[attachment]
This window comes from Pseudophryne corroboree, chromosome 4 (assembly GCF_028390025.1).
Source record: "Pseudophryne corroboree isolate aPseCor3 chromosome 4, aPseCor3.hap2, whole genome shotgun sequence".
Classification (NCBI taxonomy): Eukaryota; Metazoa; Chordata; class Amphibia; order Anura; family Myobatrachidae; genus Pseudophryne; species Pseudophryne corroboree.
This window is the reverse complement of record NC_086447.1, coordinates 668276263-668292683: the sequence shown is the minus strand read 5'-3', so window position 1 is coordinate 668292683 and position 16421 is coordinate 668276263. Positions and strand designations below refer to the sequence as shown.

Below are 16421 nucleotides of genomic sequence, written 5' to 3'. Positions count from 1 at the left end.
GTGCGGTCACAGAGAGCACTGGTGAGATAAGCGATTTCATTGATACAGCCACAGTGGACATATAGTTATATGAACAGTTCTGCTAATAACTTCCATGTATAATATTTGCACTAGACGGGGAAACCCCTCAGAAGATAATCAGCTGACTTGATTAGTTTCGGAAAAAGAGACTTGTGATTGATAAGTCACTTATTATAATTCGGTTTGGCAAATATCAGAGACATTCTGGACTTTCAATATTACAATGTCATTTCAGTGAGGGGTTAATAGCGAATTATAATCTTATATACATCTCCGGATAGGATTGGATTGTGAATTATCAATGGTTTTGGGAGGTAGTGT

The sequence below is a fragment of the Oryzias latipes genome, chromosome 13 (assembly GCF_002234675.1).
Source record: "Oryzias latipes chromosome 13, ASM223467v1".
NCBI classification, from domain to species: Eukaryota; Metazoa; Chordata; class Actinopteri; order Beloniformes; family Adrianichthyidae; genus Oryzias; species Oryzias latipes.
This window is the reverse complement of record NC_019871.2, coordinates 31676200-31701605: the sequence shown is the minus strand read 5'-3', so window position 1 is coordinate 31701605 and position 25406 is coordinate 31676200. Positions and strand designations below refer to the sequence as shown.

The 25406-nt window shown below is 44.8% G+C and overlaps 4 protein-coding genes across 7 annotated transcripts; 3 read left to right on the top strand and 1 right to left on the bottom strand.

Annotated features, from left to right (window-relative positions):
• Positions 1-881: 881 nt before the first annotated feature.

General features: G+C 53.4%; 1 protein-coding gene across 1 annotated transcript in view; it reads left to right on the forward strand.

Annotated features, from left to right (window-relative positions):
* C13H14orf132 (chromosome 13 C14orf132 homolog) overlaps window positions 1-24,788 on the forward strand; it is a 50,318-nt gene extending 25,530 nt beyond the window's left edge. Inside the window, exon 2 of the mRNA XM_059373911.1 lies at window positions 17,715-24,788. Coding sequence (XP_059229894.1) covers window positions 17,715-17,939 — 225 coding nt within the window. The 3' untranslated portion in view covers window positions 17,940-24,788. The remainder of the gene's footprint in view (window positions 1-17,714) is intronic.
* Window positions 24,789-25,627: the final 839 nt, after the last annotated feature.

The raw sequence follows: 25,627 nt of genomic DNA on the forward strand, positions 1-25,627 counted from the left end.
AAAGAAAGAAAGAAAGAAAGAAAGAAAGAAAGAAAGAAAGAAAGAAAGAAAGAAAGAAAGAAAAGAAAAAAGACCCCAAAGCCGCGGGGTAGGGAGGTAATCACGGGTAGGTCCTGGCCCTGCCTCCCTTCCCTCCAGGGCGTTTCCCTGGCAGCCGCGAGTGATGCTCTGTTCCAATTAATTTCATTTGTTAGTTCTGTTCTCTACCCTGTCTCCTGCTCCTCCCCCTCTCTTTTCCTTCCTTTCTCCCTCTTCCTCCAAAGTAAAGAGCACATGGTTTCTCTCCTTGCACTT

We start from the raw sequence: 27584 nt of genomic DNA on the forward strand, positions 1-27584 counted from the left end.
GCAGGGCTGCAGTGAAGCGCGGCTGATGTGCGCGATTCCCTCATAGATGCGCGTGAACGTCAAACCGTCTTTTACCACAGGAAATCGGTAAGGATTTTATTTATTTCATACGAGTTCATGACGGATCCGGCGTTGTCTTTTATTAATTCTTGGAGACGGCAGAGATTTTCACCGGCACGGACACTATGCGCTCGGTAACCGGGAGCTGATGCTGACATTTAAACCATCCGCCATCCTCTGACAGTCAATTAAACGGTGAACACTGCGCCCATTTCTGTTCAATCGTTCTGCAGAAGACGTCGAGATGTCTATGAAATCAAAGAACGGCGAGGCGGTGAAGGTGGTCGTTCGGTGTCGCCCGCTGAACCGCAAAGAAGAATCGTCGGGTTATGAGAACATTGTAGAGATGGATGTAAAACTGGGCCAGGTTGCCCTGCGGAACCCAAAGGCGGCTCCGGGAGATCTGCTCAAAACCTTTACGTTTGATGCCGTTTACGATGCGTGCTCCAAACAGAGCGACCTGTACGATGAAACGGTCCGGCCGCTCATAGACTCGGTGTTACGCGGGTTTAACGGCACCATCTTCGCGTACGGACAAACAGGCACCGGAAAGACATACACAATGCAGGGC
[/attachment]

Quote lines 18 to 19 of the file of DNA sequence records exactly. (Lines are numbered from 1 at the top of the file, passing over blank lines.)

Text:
The raw sequence follows: 25,627 nt of genomic DNA on the forward strand, positions 1-25,627 counted from the left end.
AAAGAAAGAAAGAAAGAAAGAAAGAAAGAAAGAAAGAAAGAAAGAAAGAAAGAAAGAAAGAAAAGAAAAAAGACCCCAAAGCCGCGGGGTAGGGAGGTAATCACGGGTAGGTCCTGGCCCTGCCTCCCTTCCCTCCAGGGCGTTTCCCTGGCAGCCGCGAGTGATGCTCTGTTCCAATTAATTTCATTTGTTAGTTCTGTTCTCTACCCTGTCTCCTGCTCCTCCCCCTCTCTTTTCCTTCCTTTCTCCCTCTTCCTCCAAAGTAAAGAGCACATGGTTTCTCTCCTTGCACTT